The Local Government Efficiency Program, (LGEP)
Link below to watch an informational Webinar regarding the Local Government Efficiency Program
- KSU Offers Lean Training Boot Camp for Local Governments
- Ohio's Local Governments Head to Boot Camp
- SARTA Utilizes Lean Ohio Process to Streamline and Improve Transportation Services
The Local Government Efficiency Program, (LGEP) sponsored by the Development Services Agency, in partnership with the Department of Administrative Services' Office of LeanOhio, is offering funding for local government entities to learn and apply Lean strategies to innovate, provide better service and save money.
Kent State University is pleased to be a provider of LeanOhio training for public entities' leaders and employees. We can serve as your expert resource as you deploy Lean continuous improvement approaches in your organization. Contact us today to talk through your options. (Contact Amy Lane at 330-672-5828 or ALane@kent.edu.)
The Local Government Efficiency Program is the newest program to be funded through the State of Ohio's Local Government Innovation Fund. LGEP is offering grants and scholarships to local political jurisdictions for government-focused Lean training and support.
- Up to $100,000 in grant funding is available for local governments to learn and use Lean Six Sigma to improve processes and make services simpler, faster, better and less costly. Grant funds will be awarded by the Local Government Innovation Council on a quarterly basis. With application deadlines in early June, September and December, the Council will approve grants and loans prior to the next funding deadline. Link for additional details.
Kent State University is offering four sessions in 2014. $2,000 scholarships are available for local government or other political subdivision leaders and staff to attend the one-week LeanOhio Boot Camp: Transforming the Public Sector training program.
What is Lean?
Lean refers to a collection of principles and methods that focus on the identification and elimination of non-value-added activities (waste) in any process. Lean methods provide an alternative path to navigating tough budget pressures and customer service and responsiveness demands on public agencies.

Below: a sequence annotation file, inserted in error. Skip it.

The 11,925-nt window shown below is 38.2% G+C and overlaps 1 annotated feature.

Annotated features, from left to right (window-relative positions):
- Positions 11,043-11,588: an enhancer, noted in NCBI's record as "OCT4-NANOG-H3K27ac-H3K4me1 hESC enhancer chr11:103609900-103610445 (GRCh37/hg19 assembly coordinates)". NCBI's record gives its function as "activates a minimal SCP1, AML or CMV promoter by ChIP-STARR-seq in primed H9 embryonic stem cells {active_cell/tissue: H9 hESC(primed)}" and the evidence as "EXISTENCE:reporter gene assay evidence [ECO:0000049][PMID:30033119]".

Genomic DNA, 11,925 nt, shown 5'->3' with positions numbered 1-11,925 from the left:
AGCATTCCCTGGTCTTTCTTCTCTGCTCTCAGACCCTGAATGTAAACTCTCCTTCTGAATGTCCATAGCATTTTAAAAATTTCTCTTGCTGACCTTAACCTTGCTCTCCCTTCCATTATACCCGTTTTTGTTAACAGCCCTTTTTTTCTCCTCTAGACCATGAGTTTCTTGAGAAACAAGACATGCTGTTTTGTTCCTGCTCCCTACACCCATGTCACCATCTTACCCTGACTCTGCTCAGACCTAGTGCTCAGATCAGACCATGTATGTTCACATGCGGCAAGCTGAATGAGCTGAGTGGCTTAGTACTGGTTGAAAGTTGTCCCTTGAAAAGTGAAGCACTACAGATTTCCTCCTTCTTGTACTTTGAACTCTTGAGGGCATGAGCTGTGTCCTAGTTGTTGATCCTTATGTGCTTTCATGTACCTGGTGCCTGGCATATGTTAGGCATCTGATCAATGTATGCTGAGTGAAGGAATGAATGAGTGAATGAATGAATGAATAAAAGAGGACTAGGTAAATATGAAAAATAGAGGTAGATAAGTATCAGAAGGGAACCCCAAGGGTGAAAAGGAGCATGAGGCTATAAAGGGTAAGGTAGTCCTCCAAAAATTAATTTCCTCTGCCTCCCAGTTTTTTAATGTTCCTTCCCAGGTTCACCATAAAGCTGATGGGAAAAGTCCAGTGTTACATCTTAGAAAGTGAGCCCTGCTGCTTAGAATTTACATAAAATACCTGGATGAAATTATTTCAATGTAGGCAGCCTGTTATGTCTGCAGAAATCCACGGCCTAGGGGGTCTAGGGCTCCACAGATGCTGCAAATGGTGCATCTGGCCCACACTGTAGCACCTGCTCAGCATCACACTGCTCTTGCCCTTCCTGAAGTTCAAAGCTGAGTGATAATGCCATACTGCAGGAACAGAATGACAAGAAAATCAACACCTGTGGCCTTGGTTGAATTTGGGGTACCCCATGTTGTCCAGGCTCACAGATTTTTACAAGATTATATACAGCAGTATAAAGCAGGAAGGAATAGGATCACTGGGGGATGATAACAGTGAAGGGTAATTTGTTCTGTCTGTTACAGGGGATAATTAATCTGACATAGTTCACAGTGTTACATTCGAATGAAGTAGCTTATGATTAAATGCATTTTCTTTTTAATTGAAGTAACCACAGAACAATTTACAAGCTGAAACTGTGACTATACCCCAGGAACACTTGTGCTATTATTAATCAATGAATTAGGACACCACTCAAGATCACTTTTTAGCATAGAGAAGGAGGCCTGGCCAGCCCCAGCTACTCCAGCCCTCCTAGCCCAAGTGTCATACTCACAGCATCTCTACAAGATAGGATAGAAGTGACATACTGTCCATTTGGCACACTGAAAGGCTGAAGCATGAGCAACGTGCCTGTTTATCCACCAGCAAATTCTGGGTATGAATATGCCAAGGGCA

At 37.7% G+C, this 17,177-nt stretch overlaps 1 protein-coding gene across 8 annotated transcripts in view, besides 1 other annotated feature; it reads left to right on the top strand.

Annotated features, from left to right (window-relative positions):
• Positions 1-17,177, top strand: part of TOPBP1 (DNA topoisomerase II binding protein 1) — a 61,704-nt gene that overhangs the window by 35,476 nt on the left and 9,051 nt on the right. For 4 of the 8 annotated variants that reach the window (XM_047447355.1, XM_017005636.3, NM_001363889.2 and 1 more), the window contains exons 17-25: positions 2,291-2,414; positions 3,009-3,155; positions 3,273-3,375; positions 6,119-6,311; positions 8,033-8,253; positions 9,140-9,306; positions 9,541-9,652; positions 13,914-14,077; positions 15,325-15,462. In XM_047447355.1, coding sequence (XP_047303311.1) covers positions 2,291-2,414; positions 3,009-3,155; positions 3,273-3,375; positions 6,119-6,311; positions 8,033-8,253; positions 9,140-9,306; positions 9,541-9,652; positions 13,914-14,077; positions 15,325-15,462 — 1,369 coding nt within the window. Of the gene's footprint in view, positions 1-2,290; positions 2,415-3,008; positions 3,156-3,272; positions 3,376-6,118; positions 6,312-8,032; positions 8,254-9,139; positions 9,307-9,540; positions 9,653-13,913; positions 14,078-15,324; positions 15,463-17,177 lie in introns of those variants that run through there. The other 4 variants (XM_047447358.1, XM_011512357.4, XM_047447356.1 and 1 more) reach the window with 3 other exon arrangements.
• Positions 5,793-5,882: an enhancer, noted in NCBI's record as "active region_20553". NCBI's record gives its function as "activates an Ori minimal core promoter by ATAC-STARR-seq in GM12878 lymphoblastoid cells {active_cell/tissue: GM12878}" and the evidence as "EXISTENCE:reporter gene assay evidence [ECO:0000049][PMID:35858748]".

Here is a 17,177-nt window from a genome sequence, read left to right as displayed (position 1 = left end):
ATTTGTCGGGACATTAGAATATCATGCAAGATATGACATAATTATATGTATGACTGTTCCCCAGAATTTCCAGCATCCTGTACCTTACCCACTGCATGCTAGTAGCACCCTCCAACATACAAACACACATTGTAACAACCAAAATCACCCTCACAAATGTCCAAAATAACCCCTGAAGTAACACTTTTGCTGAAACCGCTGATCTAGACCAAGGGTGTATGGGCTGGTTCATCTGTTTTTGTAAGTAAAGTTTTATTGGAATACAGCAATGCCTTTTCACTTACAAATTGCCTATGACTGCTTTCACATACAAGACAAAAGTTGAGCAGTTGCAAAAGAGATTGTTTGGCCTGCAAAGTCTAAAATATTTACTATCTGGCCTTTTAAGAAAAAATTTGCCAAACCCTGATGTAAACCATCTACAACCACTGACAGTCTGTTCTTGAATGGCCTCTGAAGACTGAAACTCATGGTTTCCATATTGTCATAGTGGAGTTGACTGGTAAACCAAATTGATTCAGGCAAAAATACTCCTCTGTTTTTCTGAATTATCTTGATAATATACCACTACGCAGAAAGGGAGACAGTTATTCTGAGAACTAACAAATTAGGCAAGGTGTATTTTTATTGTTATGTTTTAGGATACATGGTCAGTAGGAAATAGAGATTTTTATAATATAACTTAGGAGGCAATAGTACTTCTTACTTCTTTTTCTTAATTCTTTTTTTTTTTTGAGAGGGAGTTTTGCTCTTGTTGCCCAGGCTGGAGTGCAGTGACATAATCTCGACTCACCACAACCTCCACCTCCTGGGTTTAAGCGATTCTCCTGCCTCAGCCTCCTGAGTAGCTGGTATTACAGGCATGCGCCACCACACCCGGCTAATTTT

Utilizing Lean in a public sector entity can:
- Eliminate or drastically reduce backlogs
- Reduce time to meet customer needs by more than 50 percent
- Decrease the complexity of processes and eliminate unneeded process steps
- Improve the quality and consistency of work products and activities
- Allocate more staff time to "mission critical" work
- Improve staff morale
Do You Qualify for Funding?
Political Subdivisions in the State of Ohio: For purposes of this program, "political subdivision" means a municipal corporation, township, county, school district or other body corporate and politic responsible for governmental activities in a geographic area smaller than that of the state, which includes, but is not limited to, the following entities: county government, a county hospital commission, a board of hospital commissioners appointed for a municipal hospital, a board of hospital trustees appointed for a municipal hospital, a regional planning commission, a county planning commission, a joint planning council, an interstate regional planning commission, a port authority, a regional council established by political subdivisions, an emergency planning district and a joint emergency planning district, a joint emergency medical services district, a fire and ambulance district, a joint interstate emergency planning district, a county solid waste management district and a joint solid waste management district, a community school, the county or counties served by a community-based correctional facility and program or a district community-based correctional facility and program, a community-based correctional facility and program or a district community-based correctional facility and program and the facility governing board of a community-based correctional facility and program or of a district community-based correctional facility and program. (Source: http://www.lean.ohio.gov/Portals/0/docs/info/FAQ_LGEP_Jan22_2014.pdf)
State agencies in Ohio have made thousands of improvements to better serve their customers.
- SIMPLER. Kaizen teams rip through red tape. In FY2013, Kaizen teams cut an average of 56 percent of the steps in the processes they improved – resulting in far fewer handoffs, decision points, loopbacks and delays.
- FASTER. Kaizen teams made their processes twice as fast, from when a customer asks for a service to when that service is delivered – reducing process time by an amazing 53 percent on average.
- BETTER. By eliminating activities that don't add value, Kaizen teams have redirected more than 500,000 staff hours to higher-priority efforts that improve customer service. That's equivalent to 250 full-time employees made available for mission-critical work.
- LESS COSTLY. Saving money and making better use of taxpayer dollars are major priorities. In FY2013, the projected cost savings produced by Kaizen teams when their improvements are fully implemented exceeds $125 million. The return on investment for LeanOhio activities is greater than 40-to-1!